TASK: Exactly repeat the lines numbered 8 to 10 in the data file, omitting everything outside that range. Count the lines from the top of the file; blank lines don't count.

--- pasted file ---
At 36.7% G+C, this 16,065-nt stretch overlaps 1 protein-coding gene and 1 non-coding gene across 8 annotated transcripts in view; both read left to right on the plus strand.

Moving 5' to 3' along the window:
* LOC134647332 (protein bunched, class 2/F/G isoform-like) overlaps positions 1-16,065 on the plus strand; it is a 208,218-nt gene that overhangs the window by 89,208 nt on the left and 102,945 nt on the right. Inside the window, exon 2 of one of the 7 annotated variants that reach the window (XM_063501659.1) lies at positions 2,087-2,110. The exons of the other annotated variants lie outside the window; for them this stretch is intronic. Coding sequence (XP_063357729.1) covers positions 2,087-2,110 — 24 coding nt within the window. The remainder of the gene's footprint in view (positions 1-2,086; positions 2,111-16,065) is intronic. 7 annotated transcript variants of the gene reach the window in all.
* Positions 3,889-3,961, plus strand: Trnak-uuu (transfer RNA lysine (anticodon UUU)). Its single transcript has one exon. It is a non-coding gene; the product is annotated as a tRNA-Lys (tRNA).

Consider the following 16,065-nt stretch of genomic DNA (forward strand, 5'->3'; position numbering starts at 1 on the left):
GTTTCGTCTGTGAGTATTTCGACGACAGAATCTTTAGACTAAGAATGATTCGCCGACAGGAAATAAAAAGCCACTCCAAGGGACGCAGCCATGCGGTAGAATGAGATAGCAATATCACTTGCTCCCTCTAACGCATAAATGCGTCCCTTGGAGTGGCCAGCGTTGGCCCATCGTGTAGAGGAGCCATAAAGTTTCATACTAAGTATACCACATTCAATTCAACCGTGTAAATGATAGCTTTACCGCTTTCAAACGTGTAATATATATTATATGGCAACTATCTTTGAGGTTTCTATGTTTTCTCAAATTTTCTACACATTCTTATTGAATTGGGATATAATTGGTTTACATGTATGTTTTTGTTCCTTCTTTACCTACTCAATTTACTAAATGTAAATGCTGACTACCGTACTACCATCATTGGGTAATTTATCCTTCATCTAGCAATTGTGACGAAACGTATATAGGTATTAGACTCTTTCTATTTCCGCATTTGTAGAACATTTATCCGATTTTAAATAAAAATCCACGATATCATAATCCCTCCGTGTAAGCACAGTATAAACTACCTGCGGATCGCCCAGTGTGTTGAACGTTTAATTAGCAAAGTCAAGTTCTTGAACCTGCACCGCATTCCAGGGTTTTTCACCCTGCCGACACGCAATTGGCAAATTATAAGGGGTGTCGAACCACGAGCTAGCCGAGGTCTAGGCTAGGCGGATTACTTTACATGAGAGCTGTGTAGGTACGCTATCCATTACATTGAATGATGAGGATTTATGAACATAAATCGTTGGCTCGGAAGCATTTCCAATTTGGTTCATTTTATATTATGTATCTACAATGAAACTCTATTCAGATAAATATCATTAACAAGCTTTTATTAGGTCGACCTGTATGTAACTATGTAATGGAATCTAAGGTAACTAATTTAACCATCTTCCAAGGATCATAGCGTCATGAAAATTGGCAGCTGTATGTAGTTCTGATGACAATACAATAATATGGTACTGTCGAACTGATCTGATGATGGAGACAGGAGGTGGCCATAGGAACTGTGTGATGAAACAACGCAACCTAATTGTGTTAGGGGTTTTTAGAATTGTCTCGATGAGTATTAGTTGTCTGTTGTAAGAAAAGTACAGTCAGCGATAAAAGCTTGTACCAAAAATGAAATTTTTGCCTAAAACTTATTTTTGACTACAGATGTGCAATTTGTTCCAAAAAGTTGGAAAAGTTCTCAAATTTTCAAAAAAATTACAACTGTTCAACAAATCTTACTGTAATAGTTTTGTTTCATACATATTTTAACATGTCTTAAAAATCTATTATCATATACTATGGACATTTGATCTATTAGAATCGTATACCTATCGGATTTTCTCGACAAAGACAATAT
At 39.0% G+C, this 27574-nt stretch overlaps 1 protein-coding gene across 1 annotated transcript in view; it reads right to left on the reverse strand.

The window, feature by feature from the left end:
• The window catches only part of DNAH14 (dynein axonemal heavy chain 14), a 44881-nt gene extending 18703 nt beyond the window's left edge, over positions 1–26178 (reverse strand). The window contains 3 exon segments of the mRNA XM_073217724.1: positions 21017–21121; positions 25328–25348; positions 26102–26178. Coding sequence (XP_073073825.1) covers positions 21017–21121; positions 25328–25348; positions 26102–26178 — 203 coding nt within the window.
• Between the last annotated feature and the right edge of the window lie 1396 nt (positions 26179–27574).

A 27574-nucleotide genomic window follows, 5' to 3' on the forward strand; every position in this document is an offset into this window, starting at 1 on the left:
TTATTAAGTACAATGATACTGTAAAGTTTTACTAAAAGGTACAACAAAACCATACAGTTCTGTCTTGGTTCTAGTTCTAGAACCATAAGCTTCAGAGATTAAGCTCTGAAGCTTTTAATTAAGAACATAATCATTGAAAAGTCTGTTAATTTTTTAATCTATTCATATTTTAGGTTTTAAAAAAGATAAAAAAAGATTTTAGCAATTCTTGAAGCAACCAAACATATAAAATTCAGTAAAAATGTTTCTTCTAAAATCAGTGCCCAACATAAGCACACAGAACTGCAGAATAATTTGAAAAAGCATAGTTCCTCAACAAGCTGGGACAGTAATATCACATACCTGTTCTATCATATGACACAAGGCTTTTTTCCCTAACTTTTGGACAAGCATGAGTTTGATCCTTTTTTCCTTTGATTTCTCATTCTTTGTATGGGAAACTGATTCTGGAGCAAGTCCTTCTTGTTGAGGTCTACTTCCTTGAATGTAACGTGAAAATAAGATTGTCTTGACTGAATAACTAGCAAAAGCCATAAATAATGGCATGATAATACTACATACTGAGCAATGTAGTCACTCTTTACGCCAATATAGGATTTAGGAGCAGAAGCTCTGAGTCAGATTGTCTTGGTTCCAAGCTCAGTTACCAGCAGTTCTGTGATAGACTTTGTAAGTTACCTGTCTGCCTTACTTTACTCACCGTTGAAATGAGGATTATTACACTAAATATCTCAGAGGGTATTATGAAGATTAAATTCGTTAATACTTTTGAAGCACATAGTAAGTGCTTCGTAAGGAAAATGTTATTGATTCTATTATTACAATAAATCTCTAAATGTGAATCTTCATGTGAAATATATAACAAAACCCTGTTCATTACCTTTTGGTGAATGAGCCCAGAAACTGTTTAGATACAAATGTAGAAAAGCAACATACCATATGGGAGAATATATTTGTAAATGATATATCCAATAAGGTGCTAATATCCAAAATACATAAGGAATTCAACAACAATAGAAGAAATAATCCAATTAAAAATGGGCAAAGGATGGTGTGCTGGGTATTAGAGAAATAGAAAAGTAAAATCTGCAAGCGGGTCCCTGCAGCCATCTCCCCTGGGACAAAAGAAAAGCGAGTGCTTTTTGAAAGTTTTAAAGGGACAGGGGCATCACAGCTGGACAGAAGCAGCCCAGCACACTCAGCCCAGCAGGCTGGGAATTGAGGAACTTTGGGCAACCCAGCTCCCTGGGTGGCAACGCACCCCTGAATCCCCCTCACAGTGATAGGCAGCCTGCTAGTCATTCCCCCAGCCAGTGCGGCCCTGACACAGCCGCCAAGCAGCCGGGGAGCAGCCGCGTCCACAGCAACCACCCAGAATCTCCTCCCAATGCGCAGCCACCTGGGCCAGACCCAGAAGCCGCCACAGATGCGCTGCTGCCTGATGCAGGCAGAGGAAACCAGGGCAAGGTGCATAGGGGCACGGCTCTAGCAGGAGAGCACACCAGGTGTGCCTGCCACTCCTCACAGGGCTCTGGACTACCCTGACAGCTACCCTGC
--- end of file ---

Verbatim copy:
The window, feature by feature from the left end:
• The window catches only part of DNAH14 (dynein axonemal heavy chain 14), a 44881-nt gene extending 18703 nt beyond the window's left edge, over positions 1–26178 (reverse strand). The window contains 3 exon segments of the mRNA XM_073217724.1: positions 21017–21121; positions 25328–25348; positions 26102–26178. Coding sequence (XP_073073825.1) covers positions 21017–21121; positions 25328–25348; positions 26102–26178 — 203 coding nt within the window.
• Between the last annotated feature and the right edge of the window lie 1396 nt (positions 26179–27574).